Friday, March 4, 2016

Proving it

            I had a terrific opportunity to embarrass my fourth-grader this week.
            My son Ernie’s teacher invited me in to her class to talk to students about poetry. She wanted the kids to meet a practicing poet, and she was open-ended about what I should cover.
            I knew that this teacher was covering a lot of very valuable information about poetic devices, such as rhyme and alliteration, and I also knew that she was was facing the usual problem of kids thinking that poetry can be defined merely as rhyming lines. That’s why I opted to focus on poetic thinking, rather than stylish writing during my half-hour of fame.
            A favorite exercise of mine, and one that even turns up in a poem, is to try to punch my way out of the paper bag of metaphor. (See what I did there?) I collect some good, juicy nouns—unexpected ones—and then I try to explain, one by one, why XXX is (like) that. Paperclip? Birdhouse? Coast of France? Love is like all of these things, and I can prove it.
            Proving it—that may be the best definition I can offer for poetry, or at least the sort of poetry I like to read and write. I don’t like to generalize, but this statement feels generally or frequently true: Every poem is its own little argument.
            I had stuffed my pockets with a few items to show to the class—maracas, children’s alphabet blocks, lipstick, car keys, a Minecraft zombie toy. Mostly the students were impressed with the size of my pockets. (They were kind of big pants—ergo, big pockets. I take praise where I can find it, though!) I asked the students to think of someone they loved (they chose their teacher, Ms. Kelley, who is, objectively speaking, very lovable), and they had to think how their feelings for that person were like each of the items in turn.
            This exercise is much juicier with older kids and adults—people who know exactly why love is a zombie, or a set of maracas. But any person from school-age on up can make these little arguments, and thus they have what it takes to be a poet. They can throw in a little rhyme if they feel so inclined.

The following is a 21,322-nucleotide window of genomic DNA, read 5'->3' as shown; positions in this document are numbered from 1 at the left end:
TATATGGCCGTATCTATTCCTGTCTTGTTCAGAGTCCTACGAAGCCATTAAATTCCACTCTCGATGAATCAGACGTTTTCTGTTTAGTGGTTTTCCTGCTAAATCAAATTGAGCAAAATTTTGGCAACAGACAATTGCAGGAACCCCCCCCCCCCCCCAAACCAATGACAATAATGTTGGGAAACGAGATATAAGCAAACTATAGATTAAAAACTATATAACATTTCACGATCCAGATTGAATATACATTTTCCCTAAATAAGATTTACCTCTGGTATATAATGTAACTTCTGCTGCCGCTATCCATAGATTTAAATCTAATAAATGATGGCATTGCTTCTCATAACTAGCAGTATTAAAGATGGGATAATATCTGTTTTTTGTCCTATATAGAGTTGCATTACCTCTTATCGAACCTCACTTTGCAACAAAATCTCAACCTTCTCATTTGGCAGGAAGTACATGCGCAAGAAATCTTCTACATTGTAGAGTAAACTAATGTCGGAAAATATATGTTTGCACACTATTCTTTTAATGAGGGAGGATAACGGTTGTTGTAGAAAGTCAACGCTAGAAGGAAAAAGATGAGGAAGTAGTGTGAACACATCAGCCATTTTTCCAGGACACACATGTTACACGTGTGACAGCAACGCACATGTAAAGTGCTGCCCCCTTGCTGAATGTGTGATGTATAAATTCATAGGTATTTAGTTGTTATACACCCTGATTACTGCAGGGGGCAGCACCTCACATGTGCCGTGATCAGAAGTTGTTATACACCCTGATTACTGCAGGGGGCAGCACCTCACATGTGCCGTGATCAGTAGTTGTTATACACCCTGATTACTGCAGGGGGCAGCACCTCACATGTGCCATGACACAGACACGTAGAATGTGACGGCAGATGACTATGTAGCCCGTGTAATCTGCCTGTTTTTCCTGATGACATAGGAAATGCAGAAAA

A half-hour is not a long time for a poetry lesson, but we closed it out with a group poem that included everyone in the room—including me and the teacher and a student teacher. (With poetry, it just feels good to be all in. No one likes to put herself on the line, only to find that others in the room are avoiding the chance of embarrassment.)
            I had the students fill out a modified questionnaire that a poet friend, the most excellent Molly Spencer, had provided. It asked them, “If you were a ___, what kind of ___ would you be?” They had to declare themselves to be specific vehicles, or buildings, or animals, or things from their desk. After they’d come up with a good list, I asked them to choose the weirdest and most interesting one, since poetry is about being different—“making it new.” They each wrote a sentence—neatly, I implored them—explaining why they were that thing.
            At the end, I collected all of the papers and read the poem to the class. We titled it “I Am,” and it included my line: “I am a cockroach. You think you squashed me, but there I come, right on out from under your sole.” I don’t want to betray the sanctity of the poetry class by offering other lines, but at the end, we had about twenty-five attributes, explaining why we were baklava, or Costa Rica, or crusty bread, or a Lamborghini, or the Burj Khalifa (the tallest building in the world), or a lot of other cool things.

            I hope I was helpful in encouraging the kids to think like poets. Ernie informed me that I wasn’t that embarrassing after all, so I count the activity as a success. I left the class with my pockets bulging with the same random stuff, plus a whole lot of hope for the poets of tomorrow.


  1. "Every poem is its own little argument." So great. Loved this post. I'd love to have been a fly on the wall at the kids' family dinner tables that evening!

  2. That's a lovely thought! If even one kiddo busted out a metaphor, my life has meaning. :)

  3. I love this! And I have long admired the size of your pockets. And your poet's heart.